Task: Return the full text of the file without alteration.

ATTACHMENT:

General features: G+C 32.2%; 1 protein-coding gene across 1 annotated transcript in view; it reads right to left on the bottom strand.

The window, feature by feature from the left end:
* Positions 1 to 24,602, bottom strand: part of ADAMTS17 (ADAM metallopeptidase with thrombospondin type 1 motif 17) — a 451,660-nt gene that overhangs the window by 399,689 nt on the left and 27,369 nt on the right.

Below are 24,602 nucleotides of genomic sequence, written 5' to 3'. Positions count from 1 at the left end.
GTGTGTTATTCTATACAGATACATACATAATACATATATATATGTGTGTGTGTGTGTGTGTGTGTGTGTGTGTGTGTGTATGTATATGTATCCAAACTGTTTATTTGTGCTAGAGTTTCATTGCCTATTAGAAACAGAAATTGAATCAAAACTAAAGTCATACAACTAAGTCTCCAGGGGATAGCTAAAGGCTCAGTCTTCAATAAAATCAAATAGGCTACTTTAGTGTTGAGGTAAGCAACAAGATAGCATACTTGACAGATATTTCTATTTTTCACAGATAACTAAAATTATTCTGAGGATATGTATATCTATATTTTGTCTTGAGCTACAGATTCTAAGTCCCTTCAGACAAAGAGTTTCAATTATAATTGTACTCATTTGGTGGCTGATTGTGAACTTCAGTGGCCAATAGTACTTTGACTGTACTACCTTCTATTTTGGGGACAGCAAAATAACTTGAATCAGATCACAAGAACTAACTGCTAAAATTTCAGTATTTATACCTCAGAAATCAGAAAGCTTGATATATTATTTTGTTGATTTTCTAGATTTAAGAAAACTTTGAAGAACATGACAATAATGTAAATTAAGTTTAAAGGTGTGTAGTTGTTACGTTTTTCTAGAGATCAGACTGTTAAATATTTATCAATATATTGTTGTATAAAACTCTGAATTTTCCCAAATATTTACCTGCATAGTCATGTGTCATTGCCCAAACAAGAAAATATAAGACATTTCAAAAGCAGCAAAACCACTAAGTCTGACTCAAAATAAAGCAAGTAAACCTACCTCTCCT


General features: G+C 32.2%; 1 protein-coding gene across 1 annotated transcript in view; it reads right to left on the bottom strand.

The window, feature by feature from the left end:
* Positions 1 to 24,602, bottom strand: part of ADAMTS17 (ADAM metallopeptidase with thrombospondin type 1 motif 17) — a 451,660-nt gene that overhangs the window by 399,689 nt on the left and 27,369 nt on the right.

Below are 24,602 nucleotides of genomic sequence, written 5' to 3'. Positions count from 1 at the left end.
GTGTGTTATTCTATACAGATACATACATAATACATATATATATGTGTGTGTGTGTGTGTGTGTGTGTGTGTGTGTGTGTATGTATATGTATCCAAACTGTTTATTTGTGCTAGAGTTTCATTGCCTATTAGAAACAGAAATTGAATCAAAACTAAAGTCATACAACTAAGTCTCCAGGGGATAGCTAAAGGCTCAGTCTTCAATAAAATCAAATAGGCTACTTTAGTGTTGAGGTAAGCAACAAGATAGCATACTTGACAGATATTTCTATTTTTCACAGATAACTAAAATTATTCTGAGGATATGTATATCTATATTTTGTCTTGAGCTACAGATTCTAAGTCCCTTCAGACAAAGAGTTTCAATTATAATTGTACTCATTTGGTGGCTGATTGTGAACTTCAGTGGCCAATAGTACTTTGACTGTACTACCTTCTATTTTGGGGACAGCAAAATAACTTGAATCAGATCACAAGAACTAACTGCTAAAATTTCAGTATTTATACCTCAGAAATCAGAAAGCTTGATATATTATTTTGTTGATTTTCTAGATTTAAGAAAACTTTGAAGAACATGACAATAATGTAAATTAAGTTTAAAGGTGTGTAGTTGTTACGTTTTTCTAGAGATCAGACTGTTAAATATTTATCAATATATTGTTGTATAAAACTCTGAATTTTCCCAAATATTTACCTGCATAGTCATGTGTCATTGCCCAAACAAGAAAATATAAGACATTTCAAAAGCAGCAAAACCACTAAGTCTGACTCAAAATAAAGCAAGTAAACCTACCTCTCCT